Today’s post, on the Feast of the Holy Family, is from guest blogger, Brian Cahill, former executive director of San Francisco Catholic Charities and the author of Cops, Cons and Grace, A Father’s Journey Through His Son’s Suicide.
I am the father of a gay son, and I was slow to learn how painful, denigrating, and debilitating were the constant legal, social, and religious reminders that he and those like him were not fully accepted members of the human community. In his memoir, Hidden, Richard Giannone writes about his experience as a young gay Catholic: “The lesson of alienation comes easily to a malleable young consciousness and stays. The cumulative effect is toxic. The pain is insupportable.”
My son also experienced this toxic effect and insupportable pain. He knew he was different, and he was frightened that others would discover he was different, He felt isolated even in his own family, with a father who, at the time, could not make him feel loved and safe, who could not tell him that being gay was not relevant in the eyes of a loving God. I thought as long as I loved him he would be okay. But I didn’t have a clue how to talk to him about it. I didn’t have a clue how much he would be on the receiving end of hate and ignorance in the world, hate and ignorance that continues to this day, hate and ignorance that for the most part derives from organized religion, hate and ignorance that is still virally present in the Catholic Church.
Today I am no longer groveling in guilt. I love my son and he knows it. I respect his intellect, his integrity, his endurance, his professional accomplishments, and his long- term committed relationship with his husband. However, I know the impact of my failure at a key time in his life. I also know that I am not alone, that my son is not alone, that there are thousands of families who have experienced the pain of this issue and thousands more who are currently experiencing it. So speaking for all of them on this feast day of The Holy Family, I want to shout to our Church leaders to review the viability of Church teaching when it comes to same-sex activity, to own at least partial responsibility for the hate and ignorance and pain that my son and countless others have had to overcome, and to examine whether this teaching is enhancing souls and is consistent with Jesus’ message of love and inclusiveness.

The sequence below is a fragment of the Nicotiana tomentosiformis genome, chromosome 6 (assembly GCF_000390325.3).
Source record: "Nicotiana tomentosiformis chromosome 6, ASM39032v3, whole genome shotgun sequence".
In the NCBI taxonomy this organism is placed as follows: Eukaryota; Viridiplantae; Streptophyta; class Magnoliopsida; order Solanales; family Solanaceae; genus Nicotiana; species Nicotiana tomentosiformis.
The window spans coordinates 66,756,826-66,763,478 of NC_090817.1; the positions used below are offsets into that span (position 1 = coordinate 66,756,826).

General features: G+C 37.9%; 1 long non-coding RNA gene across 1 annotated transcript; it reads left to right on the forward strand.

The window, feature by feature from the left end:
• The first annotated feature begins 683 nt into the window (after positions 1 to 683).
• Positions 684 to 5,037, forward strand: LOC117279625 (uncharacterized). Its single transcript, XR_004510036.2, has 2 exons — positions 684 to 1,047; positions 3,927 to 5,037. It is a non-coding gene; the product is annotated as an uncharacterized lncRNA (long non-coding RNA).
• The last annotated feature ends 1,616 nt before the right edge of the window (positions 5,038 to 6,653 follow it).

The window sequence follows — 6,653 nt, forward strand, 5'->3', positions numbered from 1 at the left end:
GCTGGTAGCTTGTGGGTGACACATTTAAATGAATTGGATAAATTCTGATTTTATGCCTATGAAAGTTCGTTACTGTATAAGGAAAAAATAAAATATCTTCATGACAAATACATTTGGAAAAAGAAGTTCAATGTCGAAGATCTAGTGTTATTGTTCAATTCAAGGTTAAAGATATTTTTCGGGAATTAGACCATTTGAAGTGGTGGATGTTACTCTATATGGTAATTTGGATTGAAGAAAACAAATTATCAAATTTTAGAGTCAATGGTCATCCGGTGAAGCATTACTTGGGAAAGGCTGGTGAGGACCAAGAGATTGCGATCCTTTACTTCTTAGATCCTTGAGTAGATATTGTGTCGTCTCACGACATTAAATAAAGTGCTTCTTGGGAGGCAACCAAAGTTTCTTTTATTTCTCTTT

In some ways the refusal of church leaders to tackle this issue is understandable. For one thing, many bishops do not seem to be bothered when LGBT individuals are on the receiving end of hate and discrimination. Moreover, discussions about LGBT issues can become instantly overheated. Just look at some of the negative responses to Jesuit Fr. James Martin’s bridge building efforts. While some conservative Catholics have respectfully objected to Fr. Martin’s approach, other Catholic voices, hiding under the banner of orthodoxy, have viciously attacked him, making it clear that they refuse to even approach his bridge. Their responses reveal the homophobia that is at the core of their advocacy for current church teaching on sexuality. But I refuse to give up hope that the Spirit can figure out a way to make our church strong enough to hold all the baggage both sides will have to carry over it.